Blog & Opinions
The Real Purpose of CRM Systems – Empowering Your Salesforce
CRM (Customer Relationship Management) software has become ubiquitous for most companies, regardless of size. Gone are the days where sales people were expected to update spreadsheets or write their active opportunities on whiteboards in the corner of the office. The sales operation, the beating heart of the business, needs to be supported in a more sophisticated way. Since the cost of software has been decreasing over the last few years, with many low cost or even free options for very small businesses, there’s no reason to shun a systemised approach.
But why is CRM essential to the success of the sales function? What value does it add? Ask any business owner and they will quote a number of reasons; from “better customer experience” to “cost savings through automation”. There’s lots of evidence that deploying a CRM system to support your sales function impacts the bottom line by improving profitability.
But that isn’t the full story.
Personally I believe there is just one, simple, purpose for deploying a good CRM system. It is this: It helps the sales person do their job better.
When deploying your CRM system if you do not put this single factor at the heart of your project your team, system and sales process will fail. At every juncture during and after deployment of CRM you should be asking “how does this help the sales team do their job better?”. If the answer is “it doesn’t” then you’re going in the wrong direction. Simply put, if your sales people feel better enabled, they will perform better, the output of which is: more sales.
Looking at some of the more common reasons cited for CRM deployment it becomes very easy to repurpose them from the perspective of the sales person.
Traditional Sales Management is all About Command and Control
This sales person centric approach flies in the face of the more traditional management model of “command and control”. In less sophisticated businesses, a CRM system is used to control a sales team through fear and shame. How many calls have you made today? How do your numbers stack up against your colleagues? Have you logged enough? Are you processing enough? When sales people operate in a culture of fear and shame you are in fact limiting the success of your sales professionals and driving the wrong type of behaviour.
Take, for example, a sales floor where success is measured in the number of outbound calls. You might find a sales person trying to quickly conclude a call, rather than attempt to build the relationship, in order to place the next call. If the message you are sending is one of fear (of not meeting daily quotas) then your sales person will be driven by meeting the quota and not the more financially rewarding task of building the relationship.
Or how about the example of a sales person who has been asked to track every single task in their CRM system in order to demonstrate productivity. Is it the quantity of the tasks which convert to sales or the quality? By focussing metrics and effort on driving the wrong behaviour you fail to enable your sales people to sell better.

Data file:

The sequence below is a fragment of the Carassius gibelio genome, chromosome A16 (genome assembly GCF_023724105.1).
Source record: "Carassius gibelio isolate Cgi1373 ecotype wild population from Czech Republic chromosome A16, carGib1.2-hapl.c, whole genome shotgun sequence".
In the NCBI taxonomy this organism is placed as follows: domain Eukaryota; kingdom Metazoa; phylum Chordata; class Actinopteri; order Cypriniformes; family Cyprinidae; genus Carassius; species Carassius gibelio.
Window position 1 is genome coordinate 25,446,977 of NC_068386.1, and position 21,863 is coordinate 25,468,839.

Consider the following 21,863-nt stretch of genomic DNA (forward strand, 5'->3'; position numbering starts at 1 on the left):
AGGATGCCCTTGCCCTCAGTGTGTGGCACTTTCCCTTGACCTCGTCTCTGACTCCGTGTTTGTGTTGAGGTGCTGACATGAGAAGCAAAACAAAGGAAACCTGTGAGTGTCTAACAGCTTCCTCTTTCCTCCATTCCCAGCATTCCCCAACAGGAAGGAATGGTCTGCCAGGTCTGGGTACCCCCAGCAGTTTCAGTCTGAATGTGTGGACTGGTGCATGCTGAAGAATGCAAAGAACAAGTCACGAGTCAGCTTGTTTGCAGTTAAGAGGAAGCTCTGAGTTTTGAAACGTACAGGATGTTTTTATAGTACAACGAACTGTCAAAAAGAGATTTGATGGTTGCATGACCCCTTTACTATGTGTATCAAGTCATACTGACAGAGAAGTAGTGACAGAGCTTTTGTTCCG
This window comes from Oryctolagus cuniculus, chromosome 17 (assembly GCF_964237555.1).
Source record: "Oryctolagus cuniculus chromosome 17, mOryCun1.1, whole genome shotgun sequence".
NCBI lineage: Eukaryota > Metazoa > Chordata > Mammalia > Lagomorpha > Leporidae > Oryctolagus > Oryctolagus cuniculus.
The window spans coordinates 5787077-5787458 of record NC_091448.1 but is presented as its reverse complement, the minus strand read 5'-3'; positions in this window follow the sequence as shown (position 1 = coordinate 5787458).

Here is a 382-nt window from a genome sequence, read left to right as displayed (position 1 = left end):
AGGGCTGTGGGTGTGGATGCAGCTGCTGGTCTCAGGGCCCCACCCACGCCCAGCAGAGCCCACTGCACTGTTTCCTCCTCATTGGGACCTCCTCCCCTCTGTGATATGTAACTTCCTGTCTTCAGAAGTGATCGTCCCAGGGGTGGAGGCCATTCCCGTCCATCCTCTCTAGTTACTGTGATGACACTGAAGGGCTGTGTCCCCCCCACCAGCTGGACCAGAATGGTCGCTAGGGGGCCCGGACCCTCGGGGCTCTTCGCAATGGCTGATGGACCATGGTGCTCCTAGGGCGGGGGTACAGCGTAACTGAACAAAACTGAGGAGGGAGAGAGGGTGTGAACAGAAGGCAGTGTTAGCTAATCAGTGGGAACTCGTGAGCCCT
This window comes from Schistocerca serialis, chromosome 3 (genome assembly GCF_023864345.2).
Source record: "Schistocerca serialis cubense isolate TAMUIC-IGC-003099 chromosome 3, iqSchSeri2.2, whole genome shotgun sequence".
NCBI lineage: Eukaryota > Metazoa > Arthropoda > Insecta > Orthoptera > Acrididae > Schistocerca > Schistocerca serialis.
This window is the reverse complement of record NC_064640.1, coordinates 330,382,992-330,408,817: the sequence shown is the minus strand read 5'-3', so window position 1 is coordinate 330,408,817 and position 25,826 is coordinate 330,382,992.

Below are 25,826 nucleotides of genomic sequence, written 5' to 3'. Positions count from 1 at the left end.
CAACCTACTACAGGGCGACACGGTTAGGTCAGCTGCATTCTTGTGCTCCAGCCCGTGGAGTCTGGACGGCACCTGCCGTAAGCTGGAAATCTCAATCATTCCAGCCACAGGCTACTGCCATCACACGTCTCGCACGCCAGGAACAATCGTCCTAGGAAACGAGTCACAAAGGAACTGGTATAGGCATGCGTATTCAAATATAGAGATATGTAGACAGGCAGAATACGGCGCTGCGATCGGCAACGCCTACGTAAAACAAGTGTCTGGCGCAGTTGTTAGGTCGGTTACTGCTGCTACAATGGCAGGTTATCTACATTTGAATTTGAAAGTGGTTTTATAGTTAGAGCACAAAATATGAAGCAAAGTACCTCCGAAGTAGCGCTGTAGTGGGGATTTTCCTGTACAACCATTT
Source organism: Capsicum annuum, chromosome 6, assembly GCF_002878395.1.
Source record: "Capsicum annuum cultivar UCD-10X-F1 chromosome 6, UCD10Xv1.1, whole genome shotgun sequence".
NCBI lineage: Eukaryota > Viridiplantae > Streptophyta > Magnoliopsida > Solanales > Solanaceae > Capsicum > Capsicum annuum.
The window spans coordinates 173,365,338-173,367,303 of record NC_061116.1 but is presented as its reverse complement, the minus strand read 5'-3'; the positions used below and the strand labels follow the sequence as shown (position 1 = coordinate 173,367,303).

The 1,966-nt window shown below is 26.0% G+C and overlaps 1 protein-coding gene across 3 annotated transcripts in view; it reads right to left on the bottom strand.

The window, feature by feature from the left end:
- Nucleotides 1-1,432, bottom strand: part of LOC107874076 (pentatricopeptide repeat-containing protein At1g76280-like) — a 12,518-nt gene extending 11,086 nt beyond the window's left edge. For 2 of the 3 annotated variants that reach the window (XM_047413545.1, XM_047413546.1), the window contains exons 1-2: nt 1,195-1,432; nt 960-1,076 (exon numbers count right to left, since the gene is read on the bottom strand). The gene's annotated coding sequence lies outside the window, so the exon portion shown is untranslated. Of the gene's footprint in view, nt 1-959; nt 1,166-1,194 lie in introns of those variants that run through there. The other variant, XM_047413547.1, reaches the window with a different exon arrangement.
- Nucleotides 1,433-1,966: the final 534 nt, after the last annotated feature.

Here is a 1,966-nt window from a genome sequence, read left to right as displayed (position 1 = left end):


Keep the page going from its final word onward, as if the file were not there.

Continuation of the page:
Let’s be explicit. Sales people already operate in a sphere of fear and shame just by virtue of what they do. They have to overcome the inevitable hostility they face upon each attempt to reach a decision maker over the phone or by email. I’ve lost track of the number of times I’ve been told “he won’t speak to people like you”. The success of reaching a decision maker is short lived as the sales person tries to navigate all forms of unfriendly and closed communication while the prospect decides whether they should trust the sales person enough to cooperate in conversation. Then they have to deal with the fear and shame inside their own business as they explain to their managers why they were not being able to quickly convert those hostile encounters into sales
Instead, why not repurpose the whole thing. Imagine how powerful a CRM system could be if it actually enabled your sales person rather than enslaved them? How much more profit might you make if your sales people felt empowered rather than disenfranchised? Personally, I see sales as a noble profession. It is one where, if enabled, a sales person can truly help a customer overcome a problem. But only if they feel that’s what their role actually is rather than call more, tell more, sell more.
[Read about how ‘being human’ enables the CFO here.]
Information Should be Used to Empower Not Enslave
Now don’t read into this that I am not a fan of recording information around productivity such as outbound call quantity. I am a big fan of that kind of stuff too. I advocate that the more information and intelligence you have, the better able you are to make good decisions. It’s really a question of context.